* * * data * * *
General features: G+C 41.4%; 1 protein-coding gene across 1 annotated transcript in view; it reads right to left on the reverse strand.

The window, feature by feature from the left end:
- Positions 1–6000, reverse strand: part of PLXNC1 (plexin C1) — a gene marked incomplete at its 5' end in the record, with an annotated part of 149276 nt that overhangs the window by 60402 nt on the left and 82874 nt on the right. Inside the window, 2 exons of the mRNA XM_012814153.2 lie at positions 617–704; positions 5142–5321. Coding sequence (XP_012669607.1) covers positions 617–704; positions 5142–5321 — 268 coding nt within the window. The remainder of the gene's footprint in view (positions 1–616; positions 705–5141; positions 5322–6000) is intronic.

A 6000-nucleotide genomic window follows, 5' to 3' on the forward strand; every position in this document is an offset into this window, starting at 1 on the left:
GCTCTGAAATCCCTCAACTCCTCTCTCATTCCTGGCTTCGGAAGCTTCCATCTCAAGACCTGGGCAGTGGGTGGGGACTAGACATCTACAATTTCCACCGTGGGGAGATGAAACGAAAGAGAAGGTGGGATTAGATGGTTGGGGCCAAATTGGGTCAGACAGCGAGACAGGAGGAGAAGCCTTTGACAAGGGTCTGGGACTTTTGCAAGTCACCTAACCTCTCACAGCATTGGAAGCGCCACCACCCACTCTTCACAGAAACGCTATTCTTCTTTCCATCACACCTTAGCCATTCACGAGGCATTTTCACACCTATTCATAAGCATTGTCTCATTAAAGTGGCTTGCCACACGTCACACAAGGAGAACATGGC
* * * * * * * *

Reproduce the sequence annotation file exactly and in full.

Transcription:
General features: G+C 41.4%; 1 protein-coding gene across 1 annotated transcript in view; it reads right to left on the reverse strand.

The window, feature by feature from the left end:
- Positions 1–6000, reverse strand: part of PLXNC1 (plexin C1) — a gene marked incomplete at its 5' end in the record, with an annotated part of 149276 nt that overhangs the window by 60402 nt on the left and 82874 nt on the right. Inside the window, 2 exons of the mRNA XM_012814153.2 lie at positions 617–704; positions 5142–5321. Coding sequence (XP_012669607.1) covers positions 617–704; positions 5142–5321 — 268 coding nt within the window. The remainder of the gene's footprint in view (positions 1–616; positions 705–5141; positions 5322–6000) is intronic.

A 6000-nucleotide genomic window follows, 5' to 3' on the forward strand; every position in this document is an offset into this window, starting at 1 on the left:
GCTCTGAAATCCCTCAACTCCTCTCTCATTCCTGGCTTCGGAAGCTTCCATCTCAAGACCTGGGCAGTGGGTGGGGACTAGACATCTACAATTTCCACCGTGGGGAGATGAAACGAAAGAGAAGGTGGGATTAGATGGTTGGGGCCAAATTGGGTCAGACAGCGAGACAGGAGGAGAAGCCTTTGACAAGGGTCTGGGACTTTTGCAAGTCACCTAACCTCTCACAGCATTGGAAGCGCCACCACCCACTCTTCACAGAAACGCTATTCTTCTTTCCATCACACCTTAGCCATTCACGAGGCATTTTCACACCTATTCATAAGCATTGTCTCATTAAAGTGGCTTGCCACACGTCACACAAGGAGAACATGGC